“The purpose of the task force will be to send the message to landlords that if they’re not in compliance with regulations there will be consequences,” said Albiez.
Alleged mortgage fraud, housing funds
According to The Record, Rauf met with U.S. Sen. Robert Menendez (D-NJ) when he was mayor in Union City, and also requested the help of former Hudson County Executive Robert C. Janiszewski around 1991. After falling on tough financial times, he allegedly made a pitch to them for state funds to renovate three of his properties.
He reportedly received $80,000 in city funds, $384,000 from the Union City’s Community Development Agency, $1.3 million in construction loans from the Hudson County’s affordable-housing trust fund, and $630,900 from the state.
Phone calls and emails to Menendez’s office asking for comment were not returned.
The Central Avenue property also had its problems. Rauf’s one time business partner James Cockinos sued him in 2008, alleging fraud, according to his Attorney Richard Rosa.
According to Rosa, 14 years ago Rauf received a $250,000 mortgage for the building from Cockinos, which he paid dutifully for 11 years. The suit alleged that without telling Cockinos, Rauf transferred ownership to Sage Developments and obtained a $650,000 mortgage on the same building. Then after the building was damaged by a fire, Rauf and Khan stopped making payments and Cockinos tried to foreclose on the property, only to learn the building’s ownership had changed.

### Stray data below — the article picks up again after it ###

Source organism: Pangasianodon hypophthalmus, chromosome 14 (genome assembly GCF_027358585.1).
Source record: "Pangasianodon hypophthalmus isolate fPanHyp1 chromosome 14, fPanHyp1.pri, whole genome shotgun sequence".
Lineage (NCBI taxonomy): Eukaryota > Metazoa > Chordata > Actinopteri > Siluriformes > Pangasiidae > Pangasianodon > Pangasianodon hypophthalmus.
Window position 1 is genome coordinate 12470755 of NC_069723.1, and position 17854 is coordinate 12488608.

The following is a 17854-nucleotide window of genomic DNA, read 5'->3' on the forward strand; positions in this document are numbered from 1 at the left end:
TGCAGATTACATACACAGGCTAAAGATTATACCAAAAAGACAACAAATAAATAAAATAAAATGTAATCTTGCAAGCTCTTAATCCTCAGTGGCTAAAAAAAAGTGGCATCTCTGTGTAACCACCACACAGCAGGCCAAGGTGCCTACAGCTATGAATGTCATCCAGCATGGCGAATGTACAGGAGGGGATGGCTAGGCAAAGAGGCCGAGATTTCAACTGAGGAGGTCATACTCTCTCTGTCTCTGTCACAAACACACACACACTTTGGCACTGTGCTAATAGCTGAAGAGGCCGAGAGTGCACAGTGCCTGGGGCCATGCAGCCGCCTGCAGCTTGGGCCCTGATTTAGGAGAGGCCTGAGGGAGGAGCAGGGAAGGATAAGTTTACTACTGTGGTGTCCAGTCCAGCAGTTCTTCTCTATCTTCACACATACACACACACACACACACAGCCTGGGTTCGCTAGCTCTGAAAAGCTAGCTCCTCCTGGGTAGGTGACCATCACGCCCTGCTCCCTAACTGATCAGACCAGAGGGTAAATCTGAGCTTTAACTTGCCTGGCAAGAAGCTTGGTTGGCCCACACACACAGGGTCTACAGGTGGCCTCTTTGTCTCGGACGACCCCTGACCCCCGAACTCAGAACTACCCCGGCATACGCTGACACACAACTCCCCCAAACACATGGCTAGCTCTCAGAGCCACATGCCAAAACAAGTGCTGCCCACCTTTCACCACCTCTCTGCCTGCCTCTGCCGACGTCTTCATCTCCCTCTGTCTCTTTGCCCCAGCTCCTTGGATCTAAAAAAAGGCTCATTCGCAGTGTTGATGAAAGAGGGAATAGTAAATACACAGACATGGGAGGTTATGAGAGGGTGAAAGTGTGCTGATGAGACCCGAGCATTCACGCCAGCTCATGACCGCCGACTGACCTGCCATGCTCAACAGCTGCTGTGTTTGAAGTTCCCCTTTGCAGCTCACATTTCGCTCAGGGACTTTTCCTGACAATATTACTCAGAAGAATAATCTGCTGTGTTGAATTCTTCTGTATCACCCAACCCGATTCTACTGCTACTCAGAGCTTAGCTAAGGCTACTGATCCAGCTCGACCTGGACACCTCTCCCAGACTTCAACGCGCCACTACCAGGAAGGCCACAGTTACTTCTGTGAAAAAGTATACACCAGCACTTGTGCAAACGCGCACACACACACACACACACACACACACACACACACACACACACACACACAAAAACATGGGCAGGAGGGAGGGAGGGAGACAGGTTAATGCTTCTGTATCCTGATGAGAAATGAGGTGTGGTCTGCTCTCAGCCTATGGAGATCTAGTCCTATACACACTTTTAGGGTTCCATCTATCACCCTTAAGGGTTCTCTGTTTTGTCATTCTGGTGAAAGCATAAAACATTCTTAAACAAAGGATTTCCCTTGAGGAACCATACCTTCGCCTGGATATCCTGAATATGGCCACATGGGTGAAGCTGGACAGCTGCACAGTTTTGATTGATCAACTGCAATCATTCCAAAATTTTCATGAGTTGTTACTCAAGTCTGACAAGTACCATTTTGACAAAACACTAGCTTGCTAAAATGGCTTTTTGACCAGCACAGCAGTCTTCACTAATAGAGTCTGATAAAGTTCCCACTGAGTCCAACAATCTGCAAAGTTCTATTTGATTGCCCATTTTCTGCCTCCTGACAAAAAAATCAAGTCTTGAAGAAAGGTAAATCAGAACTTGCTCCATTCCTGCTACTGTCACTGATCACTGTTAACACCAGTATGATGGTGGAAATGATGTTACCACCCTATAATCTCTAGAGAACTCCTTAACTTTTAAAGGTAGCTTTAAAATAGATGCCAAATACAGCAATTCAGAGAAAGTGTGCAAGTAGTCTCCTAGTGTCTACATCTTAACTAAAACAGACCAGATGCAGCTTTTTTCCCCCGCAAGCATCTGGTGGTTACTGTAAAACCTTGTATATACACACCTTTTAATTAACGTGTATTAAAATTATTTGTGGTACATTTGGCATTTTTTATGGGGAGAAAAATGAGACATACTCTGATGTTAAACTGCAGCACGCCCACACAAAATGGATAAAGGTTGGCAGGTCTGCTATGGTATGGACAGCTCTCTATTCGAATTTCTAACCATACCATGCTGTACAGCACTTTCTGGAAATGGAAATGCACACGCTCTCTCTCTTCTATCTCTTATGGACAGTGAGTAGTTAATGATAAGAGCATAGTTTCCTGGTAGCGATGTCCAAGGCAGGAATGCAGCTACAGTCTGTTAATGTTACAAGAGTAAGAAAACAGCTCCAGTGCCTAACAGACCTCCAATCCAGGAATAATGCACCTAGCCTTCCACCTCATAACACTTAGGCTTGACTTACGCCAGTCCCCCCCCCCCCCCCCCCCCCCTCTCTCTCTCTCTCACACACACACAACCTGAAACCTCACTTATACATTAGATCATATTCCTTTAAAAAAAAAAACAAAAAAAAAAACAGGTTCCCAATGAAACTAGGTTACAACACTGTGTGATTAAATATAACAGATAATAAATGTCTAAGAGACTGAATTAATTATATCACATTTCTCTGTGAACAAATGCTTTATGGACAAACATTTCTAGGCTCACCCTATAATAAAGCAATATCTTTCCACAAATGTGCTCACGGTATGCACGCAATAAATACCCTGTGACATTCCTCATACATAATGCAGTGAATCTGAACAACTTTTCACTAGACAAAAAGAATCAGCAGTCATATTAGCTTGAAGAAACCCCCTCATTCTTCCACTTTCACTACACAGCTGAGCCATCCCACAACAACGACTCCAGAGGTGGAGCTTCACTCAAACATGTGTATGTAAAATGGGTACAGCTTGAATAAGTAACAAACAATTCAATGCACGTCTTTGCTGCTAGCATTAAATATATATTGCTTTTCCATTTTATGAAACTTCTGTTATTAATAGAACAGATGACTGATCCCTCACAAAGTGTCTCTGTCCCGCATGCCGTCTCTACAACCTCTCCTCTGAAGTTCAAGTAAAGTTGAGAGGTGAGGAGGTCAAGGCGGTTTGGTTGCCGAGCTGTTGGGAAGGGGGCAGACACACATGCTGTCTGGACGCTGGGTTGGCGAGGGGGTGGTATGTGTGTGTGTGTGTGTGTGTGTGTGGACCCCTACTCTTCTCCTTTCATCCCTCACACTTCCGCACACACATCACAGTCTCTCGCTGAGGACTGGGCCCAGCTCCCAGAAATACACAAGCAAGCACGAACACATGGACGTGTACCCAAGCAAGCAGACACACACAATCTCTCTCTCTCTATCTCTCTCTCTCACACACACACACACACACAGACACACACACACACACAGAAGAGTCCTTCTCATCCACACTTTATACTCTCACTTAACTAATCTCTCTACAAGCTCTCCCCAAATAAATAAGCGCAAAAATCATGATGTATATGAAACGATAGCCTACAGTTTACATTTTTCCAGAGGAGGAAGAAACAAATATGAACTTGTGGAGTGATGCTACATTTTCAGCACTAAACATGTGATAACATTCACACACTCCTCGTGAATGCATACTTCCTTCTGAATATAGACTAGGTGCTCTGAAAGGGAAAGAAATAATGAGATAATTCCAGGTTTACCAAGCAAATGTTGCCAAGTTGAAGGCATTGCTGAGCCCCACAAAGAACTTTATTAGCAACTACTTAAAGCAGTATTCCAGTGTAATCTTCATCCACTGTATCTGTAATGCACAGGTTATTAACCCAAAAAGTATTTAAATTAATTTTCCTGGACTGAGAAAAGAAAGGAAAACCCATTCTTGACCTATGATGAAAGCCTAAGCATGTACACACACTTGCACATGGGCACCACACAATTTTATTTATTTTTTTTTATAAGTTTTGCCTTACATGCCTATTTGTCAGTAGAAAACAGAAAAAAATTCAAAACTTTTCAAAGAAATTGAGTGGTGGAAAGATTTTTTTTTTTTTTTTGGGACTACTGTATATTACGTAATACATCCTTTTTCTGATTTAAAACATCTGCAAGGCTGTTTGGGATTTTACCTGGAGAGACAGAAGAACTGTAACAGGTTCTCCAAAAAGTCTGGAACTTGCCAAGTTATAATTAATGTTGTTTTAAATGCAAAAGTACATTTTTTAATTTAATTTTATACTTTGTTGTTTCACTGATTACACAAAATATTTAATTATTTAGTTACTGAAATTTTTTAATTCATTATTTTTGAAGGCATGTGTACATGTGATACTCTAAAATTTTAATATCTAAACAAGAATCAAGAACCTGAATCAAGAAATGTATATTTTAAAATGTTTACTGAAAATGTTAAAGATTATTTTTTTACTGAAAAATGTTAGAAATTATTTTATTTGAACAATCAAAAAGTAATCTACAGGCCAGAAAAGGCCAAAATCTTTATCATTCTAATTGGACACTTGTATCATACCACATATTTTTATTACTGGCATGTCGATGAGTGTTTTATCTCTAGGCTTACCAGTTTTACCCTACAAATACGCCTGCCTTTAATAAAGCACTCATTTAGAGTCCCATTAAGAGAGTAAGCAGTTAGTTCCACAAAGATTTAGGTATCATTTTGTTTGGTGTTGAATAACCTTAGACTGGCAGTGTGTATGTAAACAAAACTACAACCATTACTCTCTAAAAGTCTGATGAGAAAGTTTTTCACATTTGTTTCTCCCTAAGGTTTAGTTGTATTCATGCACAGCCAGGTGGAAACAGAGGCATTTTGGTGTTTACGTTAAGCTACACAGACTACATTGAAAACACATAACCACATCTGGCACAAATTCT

Rosa said that due to a fire, the couple was no longer able to pay the mortgage. He said it was an honest mistake that a bank’s title search would have discovered, if it had been done. The two parties settled out of court.
North Bergen home The Record claimed that “records” beginning from thirty years ago indicate Rauf owned an apartment in North Bergen, as well as Palisades Park. It is unclear if he still owns either, since numerous property searches under his name did not return any hits.
Along with The Reporter, North Bergen Township Administrator Christopher Pianese and the North Bergen Health Office completed numerous searches. The only North Bergen properties under Rauf’s name are a home on 78th Street, and several properties listed under companies Rauf’s attorney confirmed that he owns. Neither municipal office could find any complaints against Rauf.
One neighbor, who preferred to speak without attribution, said that Rauf does live there, but that he travels a lot and that his wife is there more often.
“I talk to his wife when she is usually gardening and stuff and it’s ‘hi, how are you,’” said neighbor Betsy Gueria, who said she didn’t know anything about the imam or the controversial development.
No one was home at the house when the Reporter visited it on Wednesday evening.
According to The Record, Rauf studied physics at Columbia University during the late 1960s before earning a master’s degree in plasma physics at Stevens University in Hoboken. He then focused on religious aspirations and became a “popular” leader of a New York City mosque. After the 9/11 attacks he became a moderate Muslim voice and conducted training and speeches for the FBI and State Department.
According to reports on Aug. 31, Rauf was expected to return from a U.S. State Department-funded Middle East Tour soon to deal with the controversy at home.
Tricia Tirella may be reached at TriciaT@hudsonreporter.com.